3 Days in Amsterdam

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Amsterdam was not what I expected it to be. It was a breath of fresh air (at least on most blocks), and I was extremely thankful to discover the immense potential of this city. I had envisioned Amsterdam to be a rowdy college-aged male town with an occasional canal or bicycle in sight. It was nothing of the sort. Amsterdam struck me as a travelers’ haven with miles and miles of gorgeous colored houses, canals, and delicious food in every part of town.

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This cyclist-heavy city has the potential to be a romantic getaway, solo trip for an independent traveler, or an exciting girls’ getaway weekend as it proved to be for my friend, Vivian, and me. We arrived at the airport on Monday night. I intended to grab our bags and take the train to our hotel, but thankfully my friend had other plans. She had ordered a car to pick us up, and this turned out to be the first best idea of the trip as it was already 10pm.

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I highly recommend Hotel Arena. It is located in East Amsterdam, the new trendy part of the city. Our room was actually an unexpected two floor space. The restaurant, bicycles for rent, and the staff were beyond amazing. Not to mention, the sprawling green East Park is situated next to the hotel which is the perfect place to put those bikes to use.

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Our time in Amsterdam felt like a whirlwind. I was focused on visiting the popular museums, taking a canal cruise, and indulging in some of Amsterdam’s eats. We walked upwards of 20 miles in a short couple days. With only three days on our itinerary, I could easily have spent an entire week exploring this city.

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Central Station

Here is a brief list of places/restaurants/activities to most definitely consider once you book that flight or train to Amsterdam:

Museums:

Van Gogh Musuem — One of my favorites! This museum is a must-see. It was extremely easy to navigate, and I learned a decent amount about Van Gogh and his life.

Rijksmuseum — Huge museum. This reminded me of the MET in NYC. I would recommend seeing this museum early in the day as it requires a lot of patience with the amount of people here.

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Anne Frank House — My all time favorite. I have wanted to visit since I was in middle school. Advance reservations are necessary before 3:30pm. After 3:30pm you can choose to wait in line, but this time is much better used exploring more of the city.

Rembrandt House — Because we purchased the I Amsterdam card, most museums (including this one) were free. I probably wouldn’t have gone here without the card, but I’m really glad I did. It was closing when we visited, so it was completely empty. Not sure it was worth the full price.

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Rembrandt’s studio

Restaurants:

Bulls and Dogs — Milkshakes are a must. Cool restaurant with a trendy take on typical food. Only open for dinner (we tried to visit at lunch time without checking the website…can you believe the Netherlands is my 30th country visited?? Rookie mistake.)

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Pancake Bakery — Pretty good; they’re more like crepes. Apparently a thing in Holland.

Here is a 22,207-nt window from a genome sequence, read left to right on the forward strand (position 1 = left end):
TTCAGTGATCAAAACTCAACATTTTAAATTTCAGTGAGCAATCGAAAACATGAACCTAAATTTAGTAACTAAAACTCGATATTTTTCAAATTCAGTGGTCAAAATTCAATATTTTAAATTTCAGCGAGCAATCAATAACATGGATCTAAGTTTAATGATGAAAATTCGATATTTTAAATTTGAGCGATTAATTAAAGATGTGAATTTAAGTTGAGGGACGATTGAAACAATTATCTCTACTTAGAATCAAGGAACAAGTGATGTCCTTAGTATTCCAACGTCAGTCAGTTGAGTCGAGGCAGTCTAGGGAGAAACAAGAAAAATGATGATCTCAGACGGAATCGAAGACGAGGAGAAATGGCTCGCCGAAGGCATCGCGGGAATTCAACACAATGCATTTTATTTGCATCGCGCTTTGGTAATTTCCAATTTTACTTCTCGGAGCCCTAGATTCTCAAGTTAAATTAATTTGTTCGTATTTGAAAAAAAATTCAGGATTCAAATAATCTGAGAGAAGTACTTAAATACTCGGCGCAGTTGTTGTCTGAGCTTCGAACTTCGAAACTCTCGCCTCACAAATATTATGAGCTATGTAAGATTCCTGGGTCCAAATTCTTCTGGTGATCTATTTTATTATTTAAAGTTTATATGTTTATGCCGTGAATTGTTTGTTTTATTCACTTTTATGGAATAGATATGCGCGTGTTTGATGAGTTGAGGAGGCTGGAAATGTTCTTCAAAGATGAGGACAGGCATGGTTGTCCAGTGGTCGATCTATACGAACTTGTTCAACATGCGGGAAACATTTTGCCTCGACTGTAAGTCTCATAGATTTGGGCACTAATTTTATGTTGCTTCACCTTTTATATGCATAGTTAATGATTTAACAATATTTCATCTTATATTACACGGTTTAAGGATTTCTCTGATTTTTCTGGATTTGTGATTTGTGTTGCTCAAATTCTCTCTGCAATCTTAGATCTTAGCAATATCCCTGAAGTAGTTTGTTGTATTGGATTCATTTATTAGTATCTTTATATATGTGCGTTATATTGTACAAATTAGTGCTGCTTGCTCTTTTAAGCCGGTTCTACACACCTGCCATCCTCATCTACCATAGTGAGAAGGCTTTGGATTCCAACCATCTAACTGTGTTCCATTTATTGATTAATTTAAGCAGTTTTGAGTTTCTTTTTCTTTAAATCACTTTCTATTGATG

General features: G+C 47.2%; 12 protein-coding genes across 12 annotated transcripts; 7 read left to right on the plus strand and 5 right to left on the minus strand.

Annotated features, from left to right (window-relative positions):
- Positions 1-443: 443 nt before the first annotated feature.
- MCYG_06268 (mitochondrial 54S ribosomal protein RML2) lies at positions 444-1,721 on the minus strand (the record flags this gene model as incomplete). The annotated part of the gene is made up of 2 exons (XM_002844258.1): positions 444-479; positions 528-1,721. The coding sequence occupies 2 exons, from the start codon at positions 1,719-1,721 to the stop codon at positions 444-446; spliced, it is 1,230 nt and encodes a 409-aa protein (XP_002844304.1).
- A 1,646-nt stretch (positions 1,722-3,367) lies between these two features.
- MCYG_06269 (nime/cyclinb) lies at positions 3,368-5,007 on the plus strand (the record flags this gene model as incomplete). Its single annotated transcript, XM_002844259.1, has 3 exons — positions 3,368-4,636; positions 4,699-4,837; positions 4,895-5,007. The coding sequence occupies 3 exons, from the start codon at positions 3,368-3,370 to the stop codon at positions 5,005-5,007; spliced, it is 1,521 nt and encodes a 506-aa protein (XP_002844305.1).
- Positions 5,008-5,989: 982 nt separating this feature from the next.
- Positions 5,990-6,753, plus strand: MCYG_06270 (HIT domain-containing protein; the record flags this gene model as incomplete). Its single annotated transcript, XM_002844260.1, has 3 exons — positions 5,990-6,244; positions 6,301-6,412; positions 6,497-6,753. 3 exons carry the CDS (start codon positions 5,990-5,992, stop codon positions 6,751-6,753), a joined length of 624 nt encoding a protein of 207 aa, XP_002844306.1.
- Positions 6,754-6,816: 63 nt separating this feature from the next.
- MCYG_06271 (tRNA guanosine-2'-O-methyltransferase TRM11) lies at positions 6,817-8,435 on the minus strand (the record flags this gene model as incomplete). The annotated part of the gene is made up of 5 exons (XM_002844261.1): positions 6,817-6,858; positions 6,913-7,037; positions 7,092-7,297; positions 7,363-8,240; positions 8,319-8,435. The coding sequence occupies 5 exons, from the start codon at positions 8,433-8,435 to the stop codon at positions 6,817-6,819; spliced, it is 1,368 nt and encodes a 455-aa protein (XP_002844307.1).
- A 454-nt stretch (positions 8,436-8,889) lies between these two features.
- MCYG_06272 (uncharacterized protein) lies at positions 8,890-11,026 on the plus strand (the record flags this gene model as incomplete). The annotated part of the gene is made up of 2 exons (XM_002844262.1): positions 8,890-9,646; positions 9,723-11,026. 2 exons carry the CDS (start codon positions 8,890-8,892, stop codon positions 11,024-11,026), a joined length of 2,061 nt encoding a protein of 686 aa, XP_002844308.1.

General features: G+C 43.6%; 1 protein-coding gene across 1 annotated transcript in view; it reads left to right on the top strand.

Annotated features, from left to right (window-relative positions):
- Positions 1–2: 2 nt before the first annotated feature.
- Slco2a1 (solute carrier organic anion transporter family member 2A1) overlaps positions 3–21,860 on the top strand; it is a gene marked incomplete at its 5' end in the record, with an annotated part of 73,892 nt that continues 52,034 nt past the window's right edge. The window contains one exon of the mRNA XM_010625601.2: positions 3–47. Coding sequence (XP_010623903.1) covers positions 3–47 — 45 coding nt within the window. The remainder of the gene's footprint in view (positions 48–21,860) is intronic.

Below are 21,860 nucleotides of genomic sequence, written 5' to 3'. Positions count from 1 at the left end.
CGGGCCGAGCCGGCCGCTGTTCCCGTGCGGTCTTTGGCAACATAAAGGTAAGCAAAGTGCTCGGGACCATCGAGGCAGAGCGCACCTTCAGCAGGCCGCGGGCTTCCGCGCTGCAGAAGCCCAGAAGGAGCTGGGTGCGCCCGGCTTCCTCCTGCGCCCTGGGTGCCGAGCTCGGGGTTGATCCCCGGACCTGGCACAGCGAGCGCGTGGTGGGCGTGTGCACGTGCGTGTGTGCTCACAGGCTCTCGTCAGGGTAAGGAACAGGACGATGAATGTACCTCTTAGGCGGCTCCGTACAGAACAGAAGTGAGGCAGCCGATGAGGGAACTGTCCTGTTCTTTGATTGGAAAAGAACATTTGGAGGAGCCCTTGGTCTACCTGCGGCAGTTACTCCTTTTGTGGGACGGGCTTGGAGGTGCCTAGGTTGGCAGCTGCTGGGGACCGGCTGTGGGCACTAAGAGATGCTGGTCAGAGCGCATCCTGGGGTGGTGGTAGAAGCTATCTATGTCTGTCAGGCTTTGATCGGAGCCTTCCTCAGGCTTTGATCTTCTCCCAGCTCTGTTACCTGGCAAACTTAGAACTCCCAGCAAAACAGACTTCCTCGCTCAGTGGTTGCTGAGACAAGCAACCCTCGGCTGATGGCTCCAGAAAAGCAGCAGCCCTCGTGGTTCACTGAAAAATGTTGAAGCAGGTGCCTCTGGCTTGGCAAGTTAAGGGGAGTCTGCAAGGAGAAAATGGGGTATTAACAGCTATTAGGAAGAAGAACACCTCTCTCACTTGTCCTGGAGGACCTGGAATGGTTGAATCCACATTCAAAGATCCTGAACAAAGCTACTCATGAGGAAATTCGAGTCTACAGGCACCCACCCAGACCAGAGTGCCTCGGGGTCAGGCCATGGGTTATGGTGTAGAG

Bakers and Roasters — Trendy Brazilian/Californian brunch place. Great juices and healthy options.

Dr. Blend — Another healthy juice bar 5 minutes walking distance from the Anne Frank house.

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Day Trips:

Zaanse Schans (windmills) — MUST-DO. It is only a 20 minute train ride to the windmills. It smelled of chocolate immediately after we stepped off the train platform. We visited the saw mill and a paint windmill. I loved walking around the village snapping photos of the farm animals and windmills. This is a great day trip from Amsterdam. We only spent a few hours here, but I would have loved to stay here all day.

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Activities:

Rent bikes — Most hotels offer bicycles. The cyclists in town are extremely serious (don’t walk in the bike lane!!) and ride really close to one another. We opted for a more relaxing bike ride and rode in the park near our hotel.

Canal cruise — Canal cruise options can be found mostly everywhere near the city center. They typically last one hour and provide some education about the city and its waterways. Again, with the I Amsterdam card, it was free.

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Take photos at the I Amsterdam sign — Located directly outside the Rijksmuseum. If you don’t want millions of people in your photo, try the morning time.

Heineken Experience — I’m surprised we actually did this as I’m not one for the “touristy traps.” It was actually a lot of fun. Vivian even got behind the bar and poured everyone beers!

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Experience a coffee house — Coffee houses are not the same as cafes! We didn’t go into any coffee houses, but it is most definitely a huge part of Amsterdam culture. Apparently, Barney’s is the name of an original coffee house.

Sights:

Flower market — Who could miss out on the tulips? I’m bummed tulip season is a few weeks after our trip. Driving to the tulip fields is absolutely on my bucket list for my next visit to Amsterdam.

Red Light District — Again, another tourist trap, but who could miss this when in Amsterdam? (Actually I think I would if I did my trip over again.)

Dam Square — Cool city square with restaurants and beautiful architecture.

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Tram stop selfie 🙂

 

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